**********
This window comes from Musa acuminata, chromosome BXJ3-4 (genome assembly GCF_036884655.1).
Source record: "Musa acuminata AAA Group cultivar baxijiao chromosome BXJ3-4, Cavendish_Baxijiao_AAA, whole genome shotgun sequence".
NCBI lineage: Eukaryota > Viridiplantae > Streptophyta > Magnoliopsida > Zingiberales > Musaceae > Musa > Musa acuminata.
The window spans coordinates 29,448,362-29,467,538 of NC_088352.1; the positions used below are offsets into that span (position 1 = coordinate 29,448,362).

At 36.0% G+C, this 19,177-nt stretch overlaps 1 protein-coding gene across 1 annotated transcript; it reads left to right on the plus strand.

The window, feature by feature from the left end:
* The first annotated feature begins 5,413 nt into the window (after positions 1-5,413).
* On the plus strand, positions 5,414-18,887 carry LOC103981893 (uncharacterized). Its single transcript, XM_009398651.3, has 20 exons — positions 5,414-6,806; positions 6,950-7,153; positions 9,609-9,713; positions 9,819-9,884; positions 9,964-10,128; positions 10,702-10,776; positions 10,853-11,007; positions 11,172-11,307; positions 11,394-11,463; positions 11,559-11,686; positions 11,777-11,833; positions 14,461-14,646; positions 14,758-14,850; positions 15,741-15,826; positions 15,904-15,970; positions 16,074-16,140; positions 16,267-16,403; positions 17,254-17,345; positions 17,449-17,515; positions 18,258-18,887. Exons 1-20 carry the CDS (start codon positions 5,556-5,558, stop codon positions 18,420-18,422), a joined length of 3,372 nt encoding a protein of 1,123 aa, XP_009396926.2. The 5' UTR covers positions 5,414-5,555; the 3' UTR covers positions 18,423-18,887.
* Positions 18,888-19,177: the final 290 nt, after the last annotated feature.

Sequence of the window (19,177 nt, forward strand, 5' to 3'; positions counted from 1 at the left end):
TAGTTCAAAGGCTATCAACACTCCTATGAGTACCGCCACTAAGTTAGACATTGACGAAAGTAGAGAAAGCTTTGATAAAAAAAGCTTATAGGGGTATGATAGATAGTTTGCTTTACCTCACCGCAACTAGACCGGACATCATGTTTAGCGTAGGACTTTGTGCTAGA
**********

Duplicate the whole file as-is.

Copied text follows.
This window comes from Musa acuminata, chromosome BXJ3-4 (genome assembly GCF_036884655.1).
Source record: "Musa acuminata AAA Group cultivar baxijiao chromosome BXJ3-4, Cavendish_Baxijiao_AAA, whole genome shotgun sequence".
NCBI lineage: Eukaryota > Viridiplantae > Streptophyta > Magnoliopsida > Zingiberales > Musaceae > Musa > Musa acuminata.
The window spans coordinates 29,448,362-29,467,538 of NC_088352.1; the positions used below are offsets into that span (position 1 = coordinate 29,448,362).

At 36.0% G+C, this 19,177-nt stretch overlaps 1 protein-coding gene across 1 annotated transcript; it reads left to right on the plus strand.

The window, feature by feature from the left end:
* The first annotated feature begins 5,413 nt into the window (after positions 1-5,413).
* On the plus strand, positions 5,414-18,887 carry LOC103981893 (uncharacterized). Its single transcript, XM_009398651.3, has 20 exons — positions 5,414-6,806; positions 6,950-7,153; positions 9,609-9,713; positions 9,819-9,884; positions 9,964-10,128; positions 10,702-10,776; positions 10,853-11,007; positions 11,172-11,307; positions 11,394-11,463; positions 11,559-11,686; positions 11,777-11,833; positions 14,461-14,646; positions 14,758-14,850; positions 15,741-15,826; positions 15,904-15,970; positions 16,074-16,140; positions 16,267-16,403; positions 17,254-17,345; positions 17,449-17,515; positions 18,258-18,887. Exons 1-20 carry the CDS (start codon positions 5,556-5,558, stop codon positions 18,420-18,422), a joined length of 3,372 nt encoding a protein of 1,123 aa, XP_009396926.2. The 5' UTR covers positions 5,414-5,555; the 3' UTR covers positions 18,423-18,887.
* Positions 18,888-19,177: the final 290 nt, after the last annotated feature.

Sequence of the window (19,177 nt, forward strand, 5' to 3'; positions counted from 1 at the left end):
TAGTTCAAAGGCTATCAACACTCCTATGAGTACCGCCACTAAGTTAGACATTGACGAAAGTAGAGAAAGCTTTGATAAAAAAAGCTTATAGGGGTATGATAGATAGTTTGCTTTACCTCACCGCAACTAGACCGGACATCATGTTTAGCGTAGGACTTTGTGCTAGA